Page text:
So what's the big deal with this joint? Well, the main problem is that the extension attaches to a very tiny corner of the bent back peg box, and that's almost all the support it gets. The extension, as you can see, carries a fair load of tension from the four bass courses strung to it, which pull it both forward and to the bass side. So the extension has to be well made, and the joint has to be well fitted and well glued; there is very little room for error here.

Let's have a look at the neck-pegbox area before the joint is fitted to see what the issues are.

Here's what the area looks like, once the bent-back peg box has been fitted and glued into place. See that little pink corner of the peg box? That's it.

As you can see, a small corner of the neck and fingerboard have been cut away on the bass side to accommodate the "root" of the extension. Just a quick word about layout: the neck is designed with the width of a 10 course lute, and the edge of the cutout is just a couple of millimeters to the bass side of the fundamental of the eight course. (By the way, the width of the bent-back peg box is determined by the position of the 8th course fundamental too, since that string must thread inside the peg box. Therefore, the edge of the cutout, and the inside edge of the peg box cheek, are virtually aligned.)

Confused yet? Try building one of these things. I remember making the first one of them and being just barely able to comprehend how all of this would align and fit together. I've found that the only solution when you feel this way is make accurate drawings, keep careful notes, and proceed slowly, one step at a time.

Here is a photo that shows some of the layout work I did on the fingerboard before making the cutout.

 And here's a shot of me holding my breath, and plunging in, saw-first.

This was the result--an accurate cutout on the corner of the neck and fingerboard. The back of the cutaway follows the plane of the back of the rebate for the bent-back peg box.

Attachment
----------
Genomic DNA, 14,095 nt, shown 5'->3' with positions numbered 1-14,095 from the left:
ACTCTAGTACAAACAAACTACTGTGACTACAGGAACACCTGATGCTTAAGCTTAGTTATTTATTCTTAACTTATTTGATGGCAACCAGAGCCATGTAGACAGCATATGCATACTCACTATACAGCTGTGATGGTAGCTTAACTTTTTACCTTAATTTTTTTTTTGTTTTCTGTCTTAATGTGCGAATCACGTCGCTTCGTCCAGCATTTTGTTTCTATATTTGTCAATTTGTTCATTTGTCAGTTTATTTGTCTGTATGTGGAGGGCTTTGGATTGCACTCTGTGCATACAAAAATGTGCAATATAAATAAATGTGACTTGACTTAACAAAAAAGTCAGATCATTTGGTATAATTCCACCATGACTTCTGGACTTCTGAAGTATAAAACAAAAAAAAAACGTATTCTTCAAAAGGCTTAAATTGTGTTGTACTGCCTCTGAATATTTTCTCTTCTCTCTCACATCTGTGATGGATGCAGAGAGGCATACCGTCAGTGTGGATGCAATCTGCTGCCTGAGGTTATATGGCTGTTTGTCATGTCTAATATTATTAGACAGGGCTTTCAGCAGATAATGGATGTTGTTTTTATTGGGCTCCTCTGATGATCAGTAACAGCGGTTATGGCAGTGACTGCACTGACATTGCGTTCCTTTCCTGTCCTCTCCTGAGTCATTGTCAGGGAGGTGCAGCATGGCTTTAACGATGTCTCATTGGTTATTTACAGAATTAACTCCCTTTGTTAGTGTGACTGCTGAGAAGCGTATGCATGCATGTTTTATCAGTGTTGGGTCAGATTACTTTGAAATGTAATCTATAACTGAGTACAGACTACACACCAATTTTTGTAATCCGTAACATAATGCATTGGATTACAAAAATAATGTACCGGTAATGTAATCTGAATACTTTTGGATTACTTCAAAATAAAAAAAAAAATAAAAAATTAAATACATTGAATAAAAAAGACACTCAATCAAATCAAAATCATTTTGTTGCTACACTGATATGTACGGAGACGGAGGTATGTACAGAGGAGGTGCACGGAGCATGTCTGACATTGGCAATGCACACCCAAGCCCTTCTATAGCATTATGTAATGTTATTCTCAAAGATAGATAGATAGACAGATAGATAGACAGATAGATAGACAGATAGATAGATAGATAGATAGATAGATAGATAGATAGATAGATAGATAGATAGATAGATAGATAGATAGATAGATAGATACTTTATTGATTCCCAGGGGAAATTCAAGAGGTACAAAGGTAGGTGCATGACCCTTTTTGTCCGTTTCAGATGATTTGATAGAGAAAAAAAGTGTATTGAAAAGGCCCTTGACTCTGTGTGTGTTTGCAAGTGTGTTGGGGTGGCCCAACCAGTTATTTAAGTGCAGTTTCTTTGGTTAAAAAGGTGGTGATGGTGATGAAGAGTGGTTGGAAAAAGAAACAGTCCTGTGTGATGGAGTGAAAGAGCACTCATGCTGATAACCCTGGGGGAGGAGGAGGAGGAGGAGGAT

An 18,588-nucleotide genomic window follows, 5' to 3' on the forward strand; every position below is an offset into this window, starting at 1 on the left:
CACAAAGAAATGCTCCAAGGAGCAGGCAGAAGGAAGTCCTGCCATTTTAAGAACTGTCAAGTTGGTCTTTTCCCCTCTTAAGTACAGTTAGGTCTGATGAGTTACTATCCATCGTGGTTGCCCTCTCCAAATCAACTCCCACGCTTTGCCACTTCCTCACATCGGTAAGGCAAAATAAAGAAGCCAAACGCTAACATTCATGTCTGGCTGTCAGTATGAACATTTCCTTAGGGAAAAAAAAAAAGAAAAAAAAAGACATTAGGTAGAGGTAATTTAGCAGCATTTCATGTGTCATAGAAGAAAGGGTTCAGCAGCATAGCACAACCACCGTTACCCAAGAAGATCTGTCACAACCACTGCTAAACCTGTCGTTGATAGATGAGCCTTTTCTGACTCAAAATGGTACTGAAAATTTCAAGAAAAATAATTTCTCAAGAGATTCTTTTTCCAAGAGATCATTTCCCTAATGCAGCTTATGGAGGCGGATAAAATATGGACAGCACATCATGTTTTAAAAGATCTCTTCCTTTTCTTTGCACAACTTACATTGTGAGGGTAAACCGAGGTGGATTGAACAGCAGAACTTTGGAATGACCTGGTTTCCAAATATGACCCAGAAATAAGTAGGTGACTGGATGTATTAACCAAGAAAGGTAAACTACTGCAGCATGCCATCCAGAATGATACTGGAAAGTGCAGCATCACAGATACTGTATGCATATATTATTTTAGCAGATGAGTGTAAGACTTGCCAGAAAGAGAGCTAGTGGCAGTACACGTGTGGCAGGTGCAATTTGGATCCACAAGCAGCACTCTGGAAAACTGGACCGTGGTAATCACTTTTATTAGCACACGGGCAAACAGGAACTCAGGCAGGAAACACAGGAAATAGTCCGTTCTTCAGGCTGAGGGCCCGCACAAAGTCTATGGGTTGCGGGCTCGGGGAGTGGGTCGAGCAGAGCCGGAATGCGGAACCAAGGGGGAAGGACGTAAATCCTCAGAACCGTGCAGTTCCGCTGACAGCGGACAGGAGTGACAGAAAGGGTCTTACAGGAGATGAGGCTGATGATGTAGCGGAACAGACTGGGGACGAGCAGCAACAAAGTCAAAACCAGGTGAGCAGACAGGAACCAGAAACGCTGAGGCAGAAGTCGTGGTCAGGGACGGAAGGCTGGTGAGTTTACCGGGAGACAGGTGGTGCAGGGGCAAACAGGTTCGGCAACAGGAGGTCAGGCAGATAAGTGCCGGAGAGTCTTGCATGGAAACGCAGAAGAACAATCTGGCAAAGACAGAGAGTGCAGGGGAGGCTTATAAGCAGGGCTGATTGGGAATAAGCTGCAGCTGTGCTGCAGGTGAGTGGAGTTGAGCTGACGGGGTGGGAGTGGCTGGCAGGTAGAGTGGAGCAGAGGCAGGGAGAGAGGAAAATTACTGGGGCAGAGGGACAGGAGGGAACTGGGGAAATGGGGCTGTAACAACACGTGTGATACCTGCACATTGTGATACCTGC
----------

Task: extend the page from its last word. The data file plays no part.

Once that was done, I fit and glued the bent-back peg box--and there I was, looking at that tiny pink pegbox corner, wondering how on earth I could get an extension to stick on that.

Last year, when Evan's bass lute was just finished, I posted some of these pictures to Facebook. One of our eminent lute makers of an earlier generation commented, upon looking at this photo: "A modest gluing surface." He then went on to tell a rather gut-wrenching tale (no pun intended) of having one of these extensions shear off, just as he was delivering it to his client.

I had visions of that very thing happening to me when I was making and fitting this extension for the first time (really, it haunted me in my sleep), and for a long time I racked my brain to find a solution, some way to lock the thing in place. I could just fit the extension and glue it and then... what? reinforce it with a wood screw? drill a hole and insert a dowel? wrap it in duct tape? None of these ideas seemed effective or plausible, let alone elegant. I was stumped.

So I decided to do what I normally do in situations like these, which is just go ahead and work one step at a time, and see what inspiration might come along during the process.

The first step seemed to be just to fit the extension--cut a matching notch in the end of it to fit onto the tiny corner of the pegbox.

There it is marked out. I cut the notch with chisels, and checked the goodness of the fit often. I checked the orientation of the extension by holding it in place with clamps and stretching fishing line from the bridge out to the end of the extension. I had worked out (on my layout drawing) the spaces between all the strings, going both to the main nut and to the extension: this gave me the horizontal orientation of the extension. I also had a clear idea how far forward I wanted the extension to tilt, and I used the same fishing lines to orient it in that axis too.

Here's a look at my clamping setup--I used it to check the fit and orientation of the extension, and later on, to glue the extension in place. This photo shows how I achieved clamping pressure across (note the shaped caul I've placed on the treble side of the neck and peg box).